The World Health Organization, whose director in the novel Inferno by Dan Brown is Dr. Elizabeth Sinskey, is defined by the protagonist Robert Langdon as the gatekeeper of the planet’s health and well-being.
This article defines the WHO and sets out its objectives.
The WHO: what is it
The World Health Organization (WHO) is a specialized agency of the United Nations established in 1948 to further international cooperation for improved health conditions.
Its administrative headquarters are in Geneva, Switzerland.
While the constitution of the World Health Organization had been signed by all 61 countries of the United Nations by 22 July 1946, its constitution formally came into force on 7 April 1948, the first World Health Day, when it was ratified by the 26th member state.
The logo of the World Health Organization features the Rod of Asclepius, a symbol for healing.
The Rod of Aslepius is also Florence Inferno’s corporate symbol.
The WHO’s Constitution states that its objective “is the attainment by all people of the highest possible level of health.” Moreover, the organization defines health as “a state of complete physical, mental, and social well-being and not merely the absence of disease or infirmity.”
The WHO is responsible for providing leadership on global health matters, shaping the health research agenda, establishing norms and standards, articulating evidence-based policy options, providing technical support to countries, as well as monitoring and assessing health trends.
The WHO: its staff and offices
In addition to medical doctors, public health specialists, scientists and epidemiologists, WHO staff include people trained to manage administrative, financial, and information systems, as well as experts in health statistics, economics, and emergency relief.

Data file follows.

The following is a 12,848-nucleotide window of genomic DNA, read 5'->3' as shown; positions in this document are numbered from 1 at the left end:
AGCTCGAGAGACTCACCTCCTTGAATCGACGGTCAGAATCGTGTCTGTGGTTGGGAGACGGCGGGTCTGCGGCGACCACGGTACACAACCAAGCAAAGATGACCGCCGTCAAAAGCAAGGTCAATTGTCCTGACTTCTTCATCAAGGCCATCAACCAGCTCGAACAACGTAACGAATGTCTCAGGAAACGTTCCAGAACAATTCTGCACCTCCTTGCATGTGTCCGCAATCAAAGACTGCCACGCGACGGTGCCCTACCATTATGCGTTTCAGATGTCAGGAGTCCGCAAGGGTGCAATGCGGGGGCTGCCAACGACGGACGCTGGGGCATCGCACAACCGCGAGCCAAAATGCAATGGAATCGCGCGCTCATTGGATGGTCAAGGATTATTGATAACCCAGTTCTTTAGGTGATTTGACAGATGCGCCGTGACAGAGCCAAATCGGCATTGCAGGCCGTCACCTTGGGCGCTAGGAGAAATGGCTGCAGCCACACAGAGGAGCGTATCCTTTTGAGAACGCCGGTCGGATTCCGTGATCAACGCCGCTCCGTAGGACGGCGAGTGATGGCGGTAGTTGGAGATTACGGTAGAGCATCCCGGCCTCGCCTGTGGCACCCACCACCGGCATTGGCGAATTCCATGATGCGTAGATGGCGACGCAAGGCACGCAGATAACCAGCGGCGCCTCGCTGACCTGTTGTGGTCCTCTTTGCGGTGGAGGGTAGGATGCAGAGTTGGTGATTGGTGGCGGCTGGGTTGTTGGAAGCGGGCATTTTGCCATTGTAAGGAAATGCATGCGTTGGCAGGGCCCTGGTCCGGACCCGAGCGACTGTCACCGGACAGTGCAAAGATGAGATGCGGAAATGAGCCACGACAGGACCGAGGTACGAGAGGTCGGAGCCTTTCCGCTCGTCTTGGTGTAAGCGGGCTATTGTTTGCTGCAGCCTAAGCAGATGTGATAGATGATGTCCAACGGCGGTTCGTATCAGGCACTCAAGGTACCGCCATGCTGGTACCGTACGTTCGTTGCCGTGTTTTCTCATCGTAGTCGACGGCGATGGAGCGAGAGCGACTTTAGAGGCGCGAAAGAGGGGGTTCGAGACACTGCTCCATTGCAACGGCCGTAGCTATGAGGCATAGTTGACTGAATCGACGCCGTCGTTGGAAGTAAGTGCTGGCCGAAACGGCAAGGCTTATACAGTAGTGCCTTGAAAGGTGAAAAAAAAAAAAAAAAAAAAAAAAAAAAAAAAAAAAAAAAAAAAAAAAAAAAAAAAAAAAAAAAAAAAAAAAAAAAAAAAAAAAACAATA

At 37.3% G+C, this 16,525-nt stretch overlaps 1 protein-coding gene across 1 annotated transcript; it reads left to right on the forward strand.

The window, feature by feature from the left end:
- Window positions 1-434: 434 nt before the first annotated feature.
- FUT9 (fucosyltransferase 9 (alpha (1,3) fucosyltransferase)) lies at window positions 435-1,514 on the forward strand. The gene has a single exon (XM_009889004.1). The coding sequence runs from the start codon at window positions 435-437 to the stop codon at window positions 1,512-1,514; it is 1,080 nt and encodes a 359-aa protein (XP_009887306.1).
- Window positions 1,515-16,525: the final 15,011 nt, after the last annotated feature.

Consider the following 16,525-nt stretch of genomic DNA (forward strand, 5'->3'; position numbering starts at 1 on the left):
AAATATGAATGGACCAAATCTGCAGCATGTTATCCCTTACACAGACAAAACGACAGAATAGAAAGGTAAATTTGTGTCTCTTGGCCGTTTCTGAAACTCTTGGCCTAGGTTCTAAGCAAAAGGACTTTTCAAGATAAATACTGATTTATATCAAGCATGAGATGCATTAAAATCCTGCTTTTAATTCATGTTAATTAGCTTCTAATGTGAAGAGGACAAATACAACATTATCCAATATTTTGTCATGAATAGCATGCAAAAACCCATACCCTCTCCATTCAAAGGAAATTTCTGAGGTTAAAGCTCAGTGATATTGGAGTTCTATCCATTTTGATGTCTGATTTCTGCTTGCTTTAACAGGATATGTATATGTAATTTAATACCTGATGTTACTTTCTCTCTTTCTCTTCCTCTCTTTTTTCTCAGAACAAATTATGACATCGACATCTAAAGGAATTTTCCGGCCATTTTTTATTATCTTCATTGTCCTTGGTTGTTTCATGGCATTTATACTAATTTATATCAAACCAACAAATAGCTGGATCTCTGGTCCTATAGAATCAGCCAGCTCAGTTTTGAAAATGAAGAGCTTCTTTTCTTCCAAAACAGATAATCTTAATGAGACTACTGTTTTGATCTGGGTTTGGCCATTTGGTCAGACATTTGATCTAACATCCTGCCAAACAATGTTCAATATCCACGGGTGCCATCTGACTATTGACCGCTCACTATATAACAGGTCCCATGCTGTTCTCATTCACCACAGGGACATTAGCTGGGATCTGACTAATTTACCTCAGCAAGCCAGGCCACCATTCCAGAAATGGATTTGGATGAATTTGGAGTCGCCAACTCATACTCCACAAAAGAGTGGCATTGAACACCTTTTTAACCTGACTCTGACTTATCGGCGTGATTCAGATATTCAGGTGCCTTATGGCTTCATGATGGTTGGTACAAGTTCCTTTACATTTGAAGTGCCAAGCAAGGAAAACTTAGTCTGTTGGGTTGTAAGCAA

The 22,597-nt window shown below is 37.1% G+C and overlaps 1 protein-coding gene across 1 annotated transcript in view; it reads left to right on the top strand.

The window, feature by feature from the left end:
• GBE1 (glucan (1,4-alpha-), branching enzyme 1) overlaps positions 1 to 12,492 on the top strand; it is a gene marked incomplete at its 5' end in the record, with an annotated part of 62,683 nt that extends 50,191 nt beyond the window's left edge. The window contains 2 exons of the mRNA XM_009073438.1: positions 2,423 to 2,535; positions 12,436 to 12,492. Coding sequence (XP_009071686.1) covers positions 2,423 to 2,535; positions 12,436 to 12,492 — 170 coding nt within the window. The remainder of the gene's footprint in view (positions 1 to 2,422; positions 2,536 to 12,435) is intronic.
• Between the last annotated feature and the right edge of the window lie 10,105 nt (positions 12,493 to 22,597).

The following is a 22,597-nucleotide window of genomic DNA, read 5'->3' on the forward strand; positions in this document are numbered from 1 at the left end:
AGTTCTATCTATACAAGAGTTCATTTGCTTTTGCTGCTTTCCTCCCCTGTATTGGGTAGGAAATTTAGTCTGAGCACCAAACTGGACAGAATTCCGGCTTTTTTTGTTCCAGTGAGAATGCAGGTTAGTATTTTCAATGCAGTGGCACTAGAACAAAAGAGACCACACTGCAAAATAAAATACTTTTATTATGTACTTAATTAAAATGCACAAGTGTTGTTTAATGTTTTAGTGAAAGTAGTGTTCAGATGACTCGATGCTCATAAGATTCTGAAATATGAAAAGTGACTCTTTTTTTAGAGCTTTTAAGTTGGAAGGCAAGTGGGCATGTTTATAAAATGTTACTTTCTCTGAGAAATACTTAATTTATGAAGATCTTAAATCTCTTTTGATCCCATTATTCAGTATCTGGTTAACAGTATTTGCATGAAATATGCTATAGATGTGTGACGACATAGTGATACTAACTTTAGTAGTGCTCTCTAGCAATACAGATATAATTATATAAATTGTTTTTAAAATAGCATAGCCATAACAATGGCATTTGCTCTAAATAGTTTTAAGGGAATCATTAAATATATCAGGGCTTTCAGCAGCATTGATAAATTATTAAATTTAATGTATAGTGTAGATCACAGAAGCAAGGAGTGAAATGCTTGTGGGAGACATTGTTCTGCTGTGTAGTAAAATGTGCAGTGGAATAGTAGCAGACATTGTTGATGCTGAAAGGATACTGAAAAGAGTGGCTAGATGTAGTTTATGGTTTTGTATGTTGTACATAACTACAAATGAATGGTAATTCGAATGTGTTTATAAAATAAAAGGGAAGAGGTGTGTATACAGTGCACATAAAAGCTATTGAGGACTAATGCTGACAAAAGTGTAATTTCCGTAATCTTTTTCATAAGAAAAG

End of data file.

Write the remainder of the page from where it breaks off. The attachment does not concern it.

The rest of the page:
The WHO operates through three principal organs: the World Health Assembly, which meets annually as the general policy-making body; an Executive Board of health specialists elected for three-year terms by the assembly; and a Secretariat consisting of approximately 8,000 experts, staff, and field workers who have appointments at the central headquarters, or at one of the six regional WHO offices or other offices located in countries around the world.
The organization is led by a director-general nominated by the Executive Board and appointed by the World Health Assembly.
The director-general is supported by a deputy-director-general and multiple assistant director-generals, each of whom specializes in a specific area.
The WHO is financed by contributions from member states and outside donors.
The WHO’s mandate
The WHO’s mandate is set out in the following six points:
1. Promoting health and socio-economic development
2. Defending against outbreaks of disease through improving health security
3. Reducing poverty by strengthening health services
4. Generating health information that can be disseminated to the public
5. Collaborating and encouraging partnerships between international, not-for-profit, and privately run organizations
6. Reforming and improving the organization’s own performance and that of its associated branches and centres
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